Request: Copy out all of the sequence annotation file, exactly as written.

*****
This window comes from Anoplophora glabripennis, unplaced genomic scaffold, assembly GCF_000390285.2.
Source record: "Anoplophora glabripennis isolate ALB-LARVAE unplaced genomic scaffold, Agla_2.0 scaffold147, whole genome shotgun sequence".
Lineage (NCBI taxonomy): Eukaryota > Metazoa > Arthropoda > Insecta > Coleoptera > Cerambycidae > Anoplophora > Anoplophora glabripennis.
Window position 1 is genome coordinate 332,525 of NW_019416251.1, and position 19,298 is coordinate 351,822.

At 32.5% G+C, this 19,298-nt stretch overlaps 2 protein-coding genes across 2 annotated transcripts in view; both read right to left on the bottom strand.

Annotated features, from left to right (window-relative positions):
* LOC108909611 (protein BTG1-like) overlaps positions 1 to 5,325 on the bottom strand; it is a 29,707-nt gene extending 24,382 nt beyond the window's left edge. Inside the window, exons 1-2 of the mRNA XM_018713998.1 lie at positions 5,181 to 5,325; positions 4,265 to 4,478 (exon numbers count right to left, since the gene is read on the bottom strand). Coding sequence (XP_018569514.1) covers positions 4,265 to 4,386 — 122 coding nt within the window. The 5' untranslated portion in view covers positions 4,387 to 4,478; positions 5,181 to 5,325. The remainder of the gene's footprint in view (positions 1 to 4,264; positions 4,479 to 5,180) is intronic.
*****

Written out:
This window comes from Anoplophora glabripennis, unplaced genomic scaffold, assembly GCF_000390285.2.
Source record: "Anoplophora glabripennis isolate ALB-LARVAE unplaced genomic scaffold, Agla_2.0 scaffold147, whole genome shotgun sequence".
Lineage (NCBI taxonomy): Eukaryota > Metazoa > Arthropoda > Insecta > Coleoptera > Cerambycidae > Anoplophora > Anoplophora glabripennis.
Window position 1 is genome coordinate 332,525 of NW_019416251.1, and position 19,298 is coordinate 351,822.

At 32.5% G+C, this 19,298-nt stretch overlaps 2 protein-coding genes across 2 annotated transcripts in view; both read right to left on the bottom strand.

Annotated features, from left to right (window-relative positions):
* LOC108909611 (protein BTG1-like) overlaps positions 1 to 5,325 on the bottom strand; it is a 29,707-nt gene extending 24,382 nt beyond the window's left edge. Inside the window, exons 1-2 of the mRNA XM_018713998.1 lie at positions 5,181 to 5,325; positions 4,265 to 4,478 (exon numbers count right to left, since the gene is read on the bottom strand). Coding sequence (XP_018569514.1) covers positions 4,265 to 4,386 — 122 coding nt within the window. The 5' untranslated portion in view covers positions 4,387 to 4,478; positions 5,181 to 5,325. The remainder of the gene's footprint in view (positions 1 to 4,264; positions 4,479 to 5,180) is intronic.